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Tue, Feb 07, 2006

DOT Rolls Out FY2007 Budget Plan

Big Plans For The FAA... But How Will They Pay?

Editor's Note: On Monday, DOT Secretary Norman Mineta unveiled President Bush's fiscal year 2007 budget for the agency. As expected, the $65.6 billion proposed budget includes several programs aimed at increasing safety on America's roads, rails, seas, and skies... the last of which, of course, is of more than passing interest to ANN's readers and staff.

We're still waiting to see what, precisely, the 2007 budget holds for the future of general aviation -- the agency says it will release those details on its website in the next day or so -- but already, some of Mineta's remarks have raised eyebrows. When the facts become available, ANN will be there to bring you the highlights (and, alas, possible lowlights).

We've also invited several industry heavyweights to comment on how they feel the 2007 budget will impact the ongoing battle over increased costs for pilots -- specifically, in the form of user fees. 

Below, ANN presents the portion of Mineta's speech Monday, unedited, on changes and programs at the FAA.


Approaching even more quickly is reauthorization of the Federal Aviation Administration and the taxes that finance the Aviation Trust Fund, which expire at the end of FY 2007.

Currently, our primary funding source is tied to the price of a ticket. But there is general consensus that our growing aviation system needs a more stable and predictable revenue stream –- one that creates a more direct relationship between revenues collected and services provided.

Soon, the Bush Administration will propose a reauthorization plan that will include a solid, forward-looking financing proposal for the Aviation Trust Fund. Until reauthorization, the President’s 2007 budget provides $13.7 billion from a combination of trust fund and general fund revenues.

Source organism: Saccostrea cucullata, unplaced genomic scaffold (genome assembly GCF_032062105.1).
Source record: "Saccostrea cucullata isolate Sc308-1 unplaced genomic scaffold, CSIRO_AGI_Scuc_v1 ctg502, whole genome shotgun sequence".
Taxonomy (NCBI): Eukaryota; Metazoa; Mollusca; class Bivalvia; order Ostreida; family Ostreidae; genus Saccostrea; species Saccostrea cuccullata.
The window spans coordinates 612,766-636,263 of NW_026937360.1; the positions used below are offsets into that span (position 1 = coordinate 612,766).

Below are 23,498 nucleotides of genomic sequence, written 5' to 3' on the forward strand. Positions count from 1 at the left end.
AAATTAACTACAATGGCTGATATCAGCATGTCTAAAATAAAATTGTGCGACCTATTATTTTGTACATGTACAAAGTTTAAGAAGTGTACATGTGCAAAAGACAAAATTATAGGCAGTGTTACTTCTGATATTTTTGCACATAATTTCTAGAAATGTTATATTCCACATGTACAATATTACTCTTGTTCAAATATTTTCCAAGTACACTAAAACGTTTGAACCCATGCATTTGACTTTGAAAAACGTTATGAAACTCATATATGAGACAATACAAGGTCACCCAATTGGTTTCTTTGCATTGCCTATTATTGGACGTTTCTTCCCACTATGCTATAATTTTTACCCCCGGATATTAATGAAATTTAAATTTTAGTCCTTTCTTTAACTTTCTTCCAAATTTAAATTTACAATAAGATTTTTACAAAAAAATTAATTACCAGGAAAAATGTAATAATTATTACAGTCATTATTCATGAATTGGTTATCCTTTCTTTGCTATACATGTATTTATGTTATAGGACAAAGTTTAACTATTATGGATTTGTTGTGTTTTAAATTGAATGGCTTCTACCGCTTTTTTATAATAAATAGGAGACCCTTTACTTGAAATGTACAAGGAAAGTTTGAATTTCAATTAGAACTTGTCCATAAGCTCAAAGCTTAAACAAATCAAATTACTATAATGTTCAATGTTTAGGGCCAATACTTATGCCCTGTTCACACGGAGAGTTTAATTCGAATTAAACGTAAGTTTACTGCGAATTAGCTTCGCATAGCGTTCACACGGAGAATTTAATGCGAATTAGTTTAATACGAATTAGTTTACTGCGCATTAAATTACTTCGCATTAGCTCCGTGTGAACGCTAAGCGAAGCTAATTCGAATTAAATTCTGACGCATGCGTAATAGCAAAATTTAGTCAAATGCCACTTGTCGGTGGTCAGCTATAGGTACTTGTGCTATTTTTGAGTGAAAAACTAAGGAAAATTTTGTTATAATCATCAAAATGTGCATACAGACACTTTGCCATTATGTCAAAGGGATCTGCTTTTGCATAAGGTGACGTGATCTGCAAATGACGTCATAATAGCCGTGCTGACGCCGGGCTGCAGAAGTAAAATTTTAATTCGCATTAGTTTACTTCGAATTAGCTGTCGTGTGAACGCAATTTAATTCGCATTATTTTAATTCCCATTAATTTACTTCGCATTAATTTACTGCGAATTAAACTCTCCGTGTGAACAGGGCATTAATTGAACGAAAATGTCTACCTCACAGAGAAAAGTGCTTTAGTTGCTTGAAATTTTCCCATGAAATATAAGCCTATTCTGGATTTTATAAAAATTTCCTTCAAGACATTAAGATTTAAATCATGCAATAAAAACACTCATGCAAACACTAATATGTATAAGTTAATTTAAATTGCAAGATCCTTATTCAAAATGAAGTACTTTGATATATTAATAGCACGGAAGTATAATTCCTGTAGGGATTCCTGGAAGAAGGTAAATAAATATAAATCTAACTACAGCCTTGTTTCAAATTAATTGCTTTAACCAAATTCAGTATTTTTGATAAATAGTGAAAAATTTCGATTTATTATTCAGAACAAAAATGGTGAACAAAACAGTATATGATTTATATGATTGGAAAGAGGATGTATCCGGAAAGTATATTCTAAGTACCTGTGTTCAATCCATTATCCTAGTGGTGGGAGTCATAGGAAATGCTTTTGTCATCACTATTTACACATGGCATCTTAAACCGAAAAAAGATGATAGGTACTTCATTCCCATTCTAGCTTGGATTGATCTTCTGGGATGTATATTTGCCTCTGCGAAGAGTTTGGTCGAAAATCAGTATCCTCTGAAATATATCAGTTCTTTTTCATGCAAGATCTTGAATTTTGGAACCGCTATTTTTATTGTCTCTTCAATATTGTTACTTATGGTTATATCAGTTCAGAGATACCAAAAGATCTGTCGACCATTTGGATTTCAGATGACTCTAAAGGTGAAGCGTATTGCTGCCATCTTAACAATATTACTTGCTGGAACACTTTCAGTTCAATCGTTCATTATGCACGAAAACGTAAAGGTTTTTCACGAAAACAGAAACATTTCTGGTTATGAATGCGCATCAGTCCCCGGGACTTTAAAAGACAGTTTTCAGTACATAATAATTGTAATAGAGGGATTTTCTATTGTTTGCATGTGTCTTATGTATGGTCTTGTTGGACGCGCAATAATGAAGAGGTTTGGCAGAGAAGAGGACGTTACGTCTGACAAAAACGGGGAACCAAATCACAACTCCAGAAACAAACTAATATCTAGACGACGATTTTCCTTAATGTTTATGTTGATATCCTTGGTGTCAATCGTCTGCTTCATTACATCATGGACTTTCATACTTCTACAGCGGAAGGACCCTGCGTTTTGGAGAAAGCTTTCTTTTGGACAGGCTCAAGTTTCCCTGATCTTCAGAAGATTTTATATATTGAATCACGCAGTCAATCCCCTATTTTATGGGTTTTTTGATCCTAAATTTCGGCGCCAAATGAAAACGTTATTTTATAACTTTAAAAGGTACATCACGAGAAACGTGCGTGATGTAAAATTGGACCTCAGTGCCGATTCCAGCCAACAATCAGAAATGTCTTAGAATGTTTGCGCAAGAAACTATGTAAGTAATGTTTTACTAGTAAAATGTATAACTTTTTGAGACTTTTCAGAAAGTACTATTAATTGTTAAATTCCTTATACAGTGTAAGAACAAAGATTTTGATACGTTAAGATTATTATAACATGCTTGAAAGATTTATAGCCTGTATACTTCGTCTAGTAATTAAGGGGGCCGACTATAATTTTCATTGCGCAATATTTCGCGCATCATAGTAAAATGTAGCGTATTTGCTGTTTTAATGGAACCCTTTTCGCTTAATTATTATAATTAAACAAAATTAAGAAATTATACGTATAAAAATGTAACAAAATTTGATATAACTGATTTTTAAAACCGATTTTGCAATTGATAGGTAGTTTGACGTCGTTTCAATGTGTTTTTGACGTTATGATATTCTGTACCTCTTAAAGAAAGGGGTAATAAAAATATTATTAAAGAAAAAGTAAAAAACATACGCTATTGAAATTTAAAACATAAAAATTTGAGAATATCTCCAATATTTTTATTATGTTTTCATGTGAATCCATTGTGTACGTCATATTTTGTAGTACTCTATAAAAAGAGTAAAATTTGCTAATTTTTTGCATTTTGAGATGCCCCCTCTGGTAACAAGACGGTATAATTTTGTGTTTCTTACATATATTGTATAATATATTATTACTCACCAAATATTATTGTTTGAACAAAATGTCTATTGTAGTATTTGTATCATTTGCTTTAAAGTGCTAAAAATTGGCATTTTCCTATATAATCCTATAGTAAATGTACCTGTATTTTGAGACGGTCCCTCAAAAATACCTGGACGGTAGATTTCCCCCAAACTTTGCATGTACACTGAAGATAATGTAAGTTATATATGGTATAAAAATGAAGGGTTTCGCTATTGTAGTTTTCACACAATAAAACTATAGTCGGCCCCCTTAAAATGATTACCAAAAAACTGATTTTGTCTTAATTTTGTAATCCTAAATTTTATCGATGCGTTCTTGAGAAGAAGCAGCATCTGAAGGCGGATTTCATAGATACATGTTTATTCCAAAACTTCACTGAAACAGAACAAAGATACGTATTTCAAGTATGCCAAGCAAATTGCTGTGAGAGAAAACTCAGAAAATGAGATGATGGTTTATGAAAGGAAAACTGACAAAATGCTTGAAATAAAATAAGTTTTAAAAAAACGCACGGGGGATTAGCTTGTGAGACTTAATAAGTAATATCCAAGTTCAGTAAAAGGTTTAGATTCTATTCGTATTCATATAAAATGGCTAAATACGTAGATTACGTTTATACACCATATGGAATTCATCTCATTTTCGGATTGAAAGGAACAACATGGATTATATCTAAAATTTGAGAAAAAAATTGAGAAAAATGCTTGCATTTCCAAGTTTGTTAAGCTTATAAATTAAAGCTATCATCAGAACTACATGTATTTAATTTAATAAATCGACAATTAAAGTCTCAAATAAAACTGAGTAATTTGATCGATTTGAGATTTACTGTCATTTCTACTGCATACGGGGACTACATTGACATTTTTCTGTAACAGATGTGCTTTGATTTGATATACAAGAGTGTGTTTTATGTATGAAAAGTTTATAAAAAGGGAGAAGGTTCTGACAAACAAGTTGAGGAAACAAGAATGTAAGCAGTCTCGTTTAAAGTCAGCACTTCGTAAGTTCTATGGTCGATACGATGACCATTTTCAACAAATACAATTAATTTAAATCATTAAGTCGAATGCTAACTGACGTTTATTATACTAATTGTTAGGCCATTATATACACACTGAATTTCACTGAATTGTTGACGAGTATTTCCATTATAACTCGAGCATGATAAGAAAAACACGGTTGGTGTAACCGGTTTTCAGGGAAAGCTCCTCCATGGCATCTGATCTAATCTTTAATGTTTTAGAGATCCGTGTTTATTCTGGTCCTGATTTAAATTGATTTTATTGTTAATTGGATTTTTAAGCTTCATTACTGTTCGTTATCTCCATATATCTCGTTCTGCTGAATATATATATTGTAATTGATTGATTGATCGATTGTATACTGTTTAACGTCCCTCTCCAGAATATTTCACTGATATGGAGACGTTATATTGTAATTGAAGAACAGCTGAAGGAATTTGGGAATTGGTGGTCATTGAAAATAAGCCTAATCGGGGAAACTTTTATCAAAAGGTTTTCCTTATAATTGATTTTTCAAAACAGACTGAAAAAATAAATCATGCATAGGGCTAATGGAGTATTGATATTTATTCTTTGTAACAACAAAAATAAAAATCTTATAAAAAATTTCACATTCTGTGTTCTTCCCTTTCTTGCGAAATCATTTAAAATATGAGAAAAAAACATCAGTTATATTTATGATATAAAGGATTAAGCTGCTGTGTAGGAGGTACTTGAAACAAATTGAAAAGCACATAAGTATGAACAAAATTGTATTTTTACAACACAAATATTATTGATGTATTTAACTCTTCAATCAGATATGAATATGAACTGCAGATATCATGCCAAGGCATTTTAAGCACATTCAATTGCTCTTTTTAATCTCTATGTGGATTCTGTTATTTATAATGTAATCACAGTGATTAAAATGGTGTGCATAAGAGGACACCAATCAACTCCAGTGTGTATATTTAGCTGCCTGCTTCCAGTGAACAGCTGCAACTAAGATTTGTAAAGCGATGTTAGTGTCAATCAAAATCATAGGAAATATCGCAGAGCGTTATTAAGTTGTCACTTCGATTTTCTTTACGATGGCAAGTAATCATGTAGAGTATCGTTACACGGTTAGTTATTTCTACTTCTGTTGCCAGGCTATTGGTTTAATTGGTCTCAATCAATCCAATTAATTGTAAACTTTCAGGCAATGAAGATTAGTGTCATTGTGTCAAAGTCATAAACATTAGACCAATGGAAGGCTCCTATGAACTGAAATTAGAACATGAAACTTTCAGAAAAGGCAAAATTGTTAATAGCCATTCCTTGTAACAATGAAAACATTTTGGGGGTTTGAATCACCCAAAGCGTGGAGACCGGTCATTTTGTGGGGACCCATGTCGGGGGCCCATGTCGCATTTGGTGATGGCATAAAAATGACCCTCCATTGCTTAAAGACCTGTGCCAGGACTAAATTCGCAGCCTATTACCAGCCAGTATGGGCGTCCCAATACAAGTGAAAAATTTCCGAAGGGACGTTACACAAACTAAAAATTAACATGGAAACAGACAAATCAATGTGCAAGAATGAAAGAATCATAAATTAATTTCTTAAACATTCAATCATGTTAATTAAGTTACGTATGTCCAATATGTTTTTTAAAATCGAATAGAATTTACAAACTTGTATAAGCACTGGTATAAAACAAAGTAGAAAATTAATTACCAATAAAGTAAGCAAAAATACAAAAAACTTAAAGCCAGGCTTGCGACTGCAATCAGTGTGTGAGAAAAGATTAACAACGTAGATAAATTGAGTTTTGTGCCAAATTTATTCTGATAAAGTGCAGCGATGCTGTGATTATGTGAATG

Of the requested amount, $8.4 billion will address the FAA’s operational needs and fund hiring needed safety inspectors and replacing retiring air traffic controllers.

An additional $2.8 billion is provided for Airport Improvement Program (AIP) grants, which were instrumental in helping restore service last year to several Gulf Coast airports shut down by Hurricanes Katrina and Rita. The airport construction grant request for 2007 is sufficient to address construction needs for all currently planned runways and meet our goal for improving runway safety.

Looking to the future, the Department’s budget provides $122 million for the Next Generation Air Transportation System initiative. Early progress in this multi-agency effort is encouraging, and our budget includes $80 million for the FAA for the Automatic Dependent Surveillance-Broadcast (ADS-B) program, a technology that will replace ground-based radar systems and revolutionize air navigation and surveillance.

In addition, the budget provides $24 million for System Wide Information Management (SWIM), which will make a network-enabled air traffic system possible, improving safety, efficiency, and security. These are the building blocks of the NextGen initiative, which will transform the way that America flies.



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